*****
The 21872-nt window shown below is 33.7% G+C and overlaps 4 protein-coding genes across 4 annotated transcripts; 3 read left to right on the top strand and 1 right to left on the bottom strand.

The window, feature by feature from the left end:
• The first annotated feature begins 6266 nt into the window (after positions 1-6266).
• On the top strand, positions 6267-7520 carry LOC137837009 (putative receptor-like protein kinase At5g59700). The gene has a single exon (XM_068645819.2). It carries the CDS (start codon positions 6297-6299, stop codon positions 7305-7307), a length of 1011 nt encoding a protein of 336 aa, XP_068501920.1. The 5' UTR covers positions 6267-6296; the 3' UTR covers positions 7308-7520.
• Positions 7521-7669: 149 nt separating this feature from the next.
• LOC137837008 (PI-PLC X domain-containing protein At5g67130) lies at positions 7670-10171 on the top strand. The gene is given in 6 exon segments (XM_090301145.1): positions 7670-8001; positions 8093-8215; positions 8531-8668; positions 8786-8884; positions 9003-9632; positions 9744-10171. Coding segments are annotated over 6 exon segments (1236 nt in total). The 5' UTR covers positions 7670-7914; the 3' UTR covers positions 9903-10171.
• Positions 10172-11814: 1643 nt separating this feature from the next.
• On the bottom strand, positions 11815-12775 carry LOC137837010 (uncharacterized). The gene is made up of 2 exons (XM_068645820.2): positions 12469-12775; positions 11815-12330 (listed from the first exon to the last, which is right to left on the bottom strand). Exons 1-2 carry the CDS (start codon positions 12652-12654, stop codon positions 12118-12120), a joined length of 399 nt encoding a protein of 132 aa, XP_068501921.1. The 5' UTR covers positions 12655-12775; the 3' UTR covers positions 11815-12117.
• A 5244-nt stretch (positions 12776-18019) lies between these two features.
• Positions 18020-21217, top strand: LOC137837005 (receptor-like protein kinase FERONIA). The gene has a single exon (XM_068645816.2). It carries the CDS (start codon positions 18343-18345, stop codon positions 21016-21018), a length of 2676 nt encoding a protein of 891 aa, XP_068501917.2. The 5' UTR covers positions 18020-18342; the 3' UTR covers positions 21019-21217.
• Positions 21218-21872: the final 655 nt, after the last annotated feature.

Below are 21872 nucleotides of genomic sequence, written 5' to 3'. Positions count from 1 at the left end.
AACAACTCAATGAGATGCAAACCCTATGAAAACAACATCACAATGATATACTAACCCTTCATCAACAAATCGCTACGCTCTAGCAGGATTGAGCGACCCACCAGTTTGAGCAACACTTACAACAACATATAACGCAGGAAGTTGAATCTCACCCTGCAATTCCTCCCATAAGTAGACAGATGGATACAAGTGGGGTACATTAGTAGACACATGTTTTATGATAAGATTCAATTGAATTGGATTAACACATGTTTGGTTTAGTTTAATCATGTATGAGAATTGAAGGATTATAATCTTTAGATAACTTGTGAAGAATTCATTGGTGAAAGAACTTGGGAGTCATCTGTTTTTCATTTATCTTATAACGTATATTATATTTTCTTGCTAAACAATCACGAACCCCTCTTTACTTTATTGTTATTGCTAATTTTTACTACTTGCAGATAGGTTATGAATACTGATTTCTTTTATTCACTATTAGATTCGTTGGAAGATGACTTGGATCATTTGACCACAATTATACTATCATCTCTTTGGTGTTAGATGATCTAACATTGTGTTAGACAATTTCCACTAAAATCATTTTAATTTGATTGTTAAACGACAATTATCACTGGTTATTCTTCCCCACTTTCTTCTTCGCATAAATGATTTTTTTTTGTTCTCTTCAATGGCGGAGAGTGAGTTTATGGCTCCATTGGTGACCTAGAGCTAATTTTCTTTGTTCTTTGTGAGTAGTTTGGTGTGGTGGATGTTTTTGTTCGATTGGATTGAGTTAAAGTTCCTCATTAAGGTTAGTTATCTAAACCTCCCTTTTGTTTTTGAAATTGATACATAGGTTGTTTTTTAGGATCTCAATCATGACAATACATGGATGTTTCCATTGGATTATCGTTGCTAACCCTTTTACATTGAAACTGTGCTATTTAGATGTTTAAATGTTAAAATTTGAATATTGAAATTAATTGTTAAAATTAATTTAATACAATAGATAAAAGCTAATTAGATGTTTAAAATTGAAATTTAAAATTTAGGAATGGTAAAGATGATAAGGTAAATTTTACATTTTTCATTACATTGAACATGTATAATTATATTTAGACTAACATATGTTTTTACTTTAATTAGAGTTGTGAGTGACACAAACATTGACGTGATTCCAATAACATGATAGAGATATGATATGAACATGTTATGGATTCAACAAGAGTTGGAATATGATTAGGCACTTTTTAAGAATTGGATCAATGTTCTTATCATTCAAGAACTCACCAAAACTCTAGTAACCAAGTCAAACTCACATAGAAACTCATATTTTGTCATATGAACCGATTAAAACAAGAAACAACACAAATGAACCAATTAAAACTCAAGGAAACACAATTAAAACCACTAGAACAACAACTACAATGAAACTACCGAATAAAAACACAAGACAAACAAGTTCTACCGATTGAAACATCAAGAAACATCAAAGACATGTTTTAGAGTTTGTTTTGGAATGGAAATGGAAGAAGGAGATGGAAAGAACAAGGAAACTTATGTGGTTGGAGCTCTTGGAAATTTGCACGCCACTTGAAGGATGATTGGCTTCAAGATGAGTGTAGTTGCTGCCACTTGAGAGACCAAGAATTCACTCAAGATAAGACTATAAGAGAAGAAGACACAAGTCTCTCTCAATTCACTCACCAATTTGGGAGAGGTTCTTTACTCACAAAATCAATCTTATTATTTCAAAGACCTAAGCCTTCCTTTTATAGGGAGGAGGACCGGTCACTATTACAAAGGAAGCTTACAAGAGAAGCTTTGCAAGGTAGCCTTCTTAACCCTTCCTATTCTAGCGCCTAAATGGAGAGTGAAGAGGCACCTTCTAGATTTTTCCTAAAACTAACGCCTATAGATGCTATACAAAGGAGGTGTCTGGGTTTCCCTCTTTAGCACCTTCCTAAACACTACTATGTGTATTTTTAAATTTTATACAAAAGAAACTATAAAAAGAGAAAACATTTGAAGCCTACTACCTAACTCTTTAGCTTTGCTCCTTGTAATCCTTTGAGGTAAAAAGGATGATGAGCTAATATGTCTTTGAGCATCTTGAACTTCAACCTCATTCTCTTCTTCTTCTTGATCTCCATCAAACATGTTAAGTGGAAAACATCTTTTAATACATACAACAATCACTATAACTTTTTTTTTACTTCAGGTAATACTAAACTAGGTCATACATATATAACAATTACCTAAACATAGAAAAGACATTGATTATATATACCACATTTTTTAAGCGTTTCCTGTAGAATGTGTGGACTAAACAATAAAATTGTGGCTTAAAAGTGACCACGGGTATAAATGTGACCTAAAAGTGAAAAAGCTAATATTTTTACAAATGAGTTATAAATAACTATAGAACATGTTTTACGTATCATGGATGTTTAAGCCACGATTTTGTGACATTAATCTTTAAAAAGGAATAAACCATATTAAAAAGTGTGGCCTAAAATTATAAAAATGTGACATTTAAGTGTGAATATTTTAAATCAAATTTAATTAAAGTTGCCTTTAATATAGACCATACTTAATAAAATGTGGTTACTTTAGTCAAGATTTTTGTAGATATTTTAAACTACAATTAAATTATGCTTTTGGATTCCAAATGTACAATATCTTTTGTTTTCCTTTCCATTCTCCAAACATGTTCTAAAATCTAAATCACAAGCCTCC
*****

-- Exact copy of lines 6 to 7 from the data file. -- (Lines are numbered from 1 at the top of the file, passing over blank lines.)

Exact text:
• LOC137837008 (PI-PLC X domain-containing protein At5g67130) lies at positions 7670-10171 on the top strand. The gene is given in 6 exon segments (XM_090301145.1): positions 7670-8001; positions 8093-8215; positions 8531-8668; positions 8786-8884; positions 9003-9632; positions 9744-10171. Coding segments are annotated over 6 exon segments (1236 nt in total). The 5' UTR covers positions 7670-7914; the 3' UTR covers positions 9903-10171.
• Positions 10172-11814: 1643 nt separating this feature from the next.